Remembering Matthew Loflin Davis at the Old Miami

Yesterday, at about 6 p.m., a capacity crowd jammed the Old Miami on Cass Avenue to remember Matthew Loflin Davis, who died last week. The service was officiated by old Detroit Contemporary honcho Aaron Timlin, and featured a host of speakers who eulogized Davis for more than an hour amid tears and laughter. The audience of mourners was like a “who’s who” of Corridor creative types, including Lowell Boileau, Dave Krieger, Brad Ballard, Sandy Hopkins, Jerome Ferretti, Nick Enright, Bridget Volpe, John Gannon, and many more.

I didn’t get to see the whole service, but what I saw was compelling. Davis’ son, Gibson, played “The Tennessee Waltz” on a mandolin, and Gibson’s mother read a poem. Davis’ buddy Chris Dean gave a humdinger of a eulogy that moved many to tears.

Why all the hubbub over one person? Well, Davis was a longtime denizen of what used to be universally called the Cass Corridor, a neighborhood of gritty bars where artists and musicians rubbed shoulders with street folks and drug dealers.

In the very best sense, Davis was one of the people of the old Co’do’. He was always ready to lend a hand, had seemingly been inside almost every vacant building in the city, and was an accomplished writer, blogger, artist, photographer, and storyteller.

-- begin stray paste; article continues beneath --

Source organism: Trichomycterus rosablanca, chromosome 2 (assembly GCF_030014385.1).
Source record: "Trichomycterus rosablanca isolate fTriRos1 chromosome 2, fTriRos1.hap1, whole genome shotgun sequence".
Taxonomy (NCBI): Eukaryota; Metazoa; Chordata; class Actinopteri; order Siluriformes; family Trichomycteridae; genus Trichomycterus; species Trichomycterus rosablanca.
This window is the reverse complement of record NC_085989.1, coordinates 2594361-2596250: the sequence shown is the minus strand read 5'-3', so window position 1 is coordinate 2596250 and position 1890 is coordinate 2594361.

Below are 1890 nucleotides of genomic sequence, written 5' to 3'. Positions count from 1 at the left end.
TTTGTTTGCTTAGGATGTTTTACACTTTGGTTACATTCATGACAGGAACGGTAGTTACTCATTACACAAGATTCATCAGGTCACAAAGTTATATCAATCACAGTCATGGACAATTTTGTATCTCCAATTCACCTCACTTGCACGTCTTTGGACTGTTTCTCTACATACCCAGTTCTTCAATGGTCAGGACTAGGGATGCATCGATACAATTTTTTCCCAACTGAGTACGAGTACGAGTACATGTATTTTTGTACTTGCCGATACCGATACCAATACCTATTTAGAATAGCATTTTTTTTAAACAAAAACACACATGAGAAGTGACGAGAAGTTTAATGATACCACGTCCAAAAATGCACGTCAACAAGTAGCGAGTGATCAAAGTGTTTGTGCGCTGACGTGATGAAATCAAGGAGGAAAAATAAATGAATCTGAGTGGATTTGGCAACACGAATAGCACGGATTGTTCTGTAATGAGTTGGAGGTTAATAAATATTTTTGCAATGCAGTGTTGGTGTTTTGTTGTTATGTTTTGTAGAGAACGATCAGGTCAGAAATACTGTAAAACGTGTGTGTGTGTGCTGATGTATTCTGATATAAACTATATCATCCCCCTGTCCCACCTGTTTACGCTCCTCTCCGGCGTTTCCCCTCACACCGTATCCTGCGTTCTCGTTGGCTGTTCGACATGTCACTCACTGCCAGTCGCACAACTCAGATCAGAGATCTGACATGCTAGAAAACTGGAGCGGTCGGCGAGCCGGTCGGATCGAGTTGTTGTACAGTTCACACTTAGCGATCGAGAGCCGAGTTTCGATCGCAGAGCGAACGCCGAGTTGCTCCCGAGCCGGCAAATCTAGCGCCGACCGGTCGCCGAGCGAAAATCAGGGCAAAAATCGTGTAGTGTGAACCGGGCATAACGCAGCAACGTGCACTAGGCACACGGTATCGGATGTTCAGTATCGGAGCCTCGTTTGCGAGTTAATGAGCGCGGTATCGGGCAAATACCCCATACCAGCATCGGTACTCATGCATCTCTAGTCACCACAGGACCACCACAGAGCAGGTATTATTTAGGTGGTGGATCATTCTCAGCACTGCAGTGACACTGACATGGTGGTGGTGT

The Old Miami, that grand old dive frequented by Vietnam veterans, was one of his favorite haunts. It may have had something to do with the way his father, a Vietnam Vet, died over there when Davis was still 1 year old. Most likely it was the fantastic variety of Detroiters that topped off its barstools, many of them longtime friends of his who made the Cass Corridor scene what it was.

I first heard of Davis back when he used to stack stones on Belle Isle. Davis loved Belle Isle. Back around 2003 or so, he began building precarious, beautiful sculptures out of rocks along the shore, vertical piles that seemed to defy gravity. We covered it in our special “48 hours on Belle Isle” story, noting how some people demanded the piles be taken down before Mayor Kwame Kilpatrick, in one of his more judicious moves, allowed them to stand.